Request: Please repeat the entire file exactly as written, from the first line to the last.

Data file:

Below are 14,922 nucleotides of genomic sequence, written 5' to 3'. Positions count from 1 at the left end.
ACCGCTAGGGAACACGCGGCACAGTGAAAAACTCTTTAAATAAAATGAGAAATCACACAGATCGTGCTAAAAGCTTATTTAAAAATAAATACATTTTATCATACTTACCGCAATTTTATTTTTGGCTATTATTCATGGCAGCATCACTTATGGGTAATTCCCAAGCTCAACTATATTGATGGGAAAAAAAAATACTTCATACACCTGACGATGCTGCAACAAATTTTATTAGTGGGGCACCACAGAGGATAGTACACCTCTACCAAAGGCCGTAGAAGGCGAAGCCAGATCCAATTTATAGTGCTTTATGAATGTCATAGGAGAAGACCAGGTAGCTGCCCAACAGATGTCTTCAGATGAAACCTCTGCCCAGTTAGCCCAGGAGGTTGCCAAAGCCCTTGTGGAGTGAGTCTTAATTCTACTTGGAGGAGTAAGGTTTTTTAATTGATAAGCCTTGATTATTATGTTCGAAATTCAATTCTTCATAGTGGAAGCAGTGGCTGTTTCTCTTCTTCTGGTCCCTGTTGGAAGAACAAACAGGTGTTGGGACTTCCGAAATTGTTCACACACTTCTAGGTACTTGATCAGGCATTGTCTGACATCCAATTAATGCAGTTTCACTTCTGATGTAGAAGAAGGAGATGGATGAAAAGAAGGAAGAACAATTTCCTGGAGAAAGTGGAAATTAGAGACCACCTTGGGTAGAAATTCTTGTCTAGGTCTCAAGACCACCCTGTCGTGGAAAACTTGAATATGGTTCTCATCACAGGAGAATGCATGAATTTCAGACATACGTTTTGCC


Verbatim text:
Below are 14,922 nucleotides of genomic sequence, written 5' to 3'. Positions count from 1 at the left end.
ACCGCTAGGGAACACGCGGCACAGTGAAAAACTCTTTAAATAAAATGAGAAATCACACAGATCGTGCTAAAAGCTTATTTAAAAATAAATACATTTTATCATACTTACCGCAATTTTATTTTTGGCTATTATTCATGGCAGCATCACTTATGGGTAATTCCCAAGCTCAACTATATTGATGGGAAAAAAAAATACTTCATACACCTGACGATGCTGCAACAAATTTTATTAGTGGGGCACCACAGAGGATAGTACACCTCTACCAAAGGCCGTAGAAGGCGAAGCCAGATCCAATTTATAGTGCTTTATGAATGTCATAGGAGAAGACCAGGTAGCTGCCCAACAGATGTCTTCAGATGAAACCTCTGCCCAGTTAGCCCAGGAGGTTGCCAAAGCCCTTGTGGAGTGAGTCTTAATTCTACTTGGAGGAGTAAGGTTTTTTAATTGATAAGCCTTGATTATTATGTTCGAAATTCAATTCTTCATAGTGGAAGCAGTGGCTGTTTCTCTTCTTCTGGTCCCTGTTGGAAGAACAAACAGGTGTTGGGACTTCCGAAATTGTTCACACACTTCTAGGTACTTGATCAGGCATTGTCTGACATCCAATTAATGCAGTTTCACTTCTGATGTAGAAGAAGGAGATGGATGAAAAGAAGGAAGAACAATTTCCTGGAGAAAGTGGAAATTAGAGACCACCTTGGGTAGAAATTCTTGTCTAGGTCTCAAGACCACCCTGTCGTGGAAAACTTGAATATGGTTCTCATCACAGGAGAATGCATGAATTTCAGACATACGTTTTGCC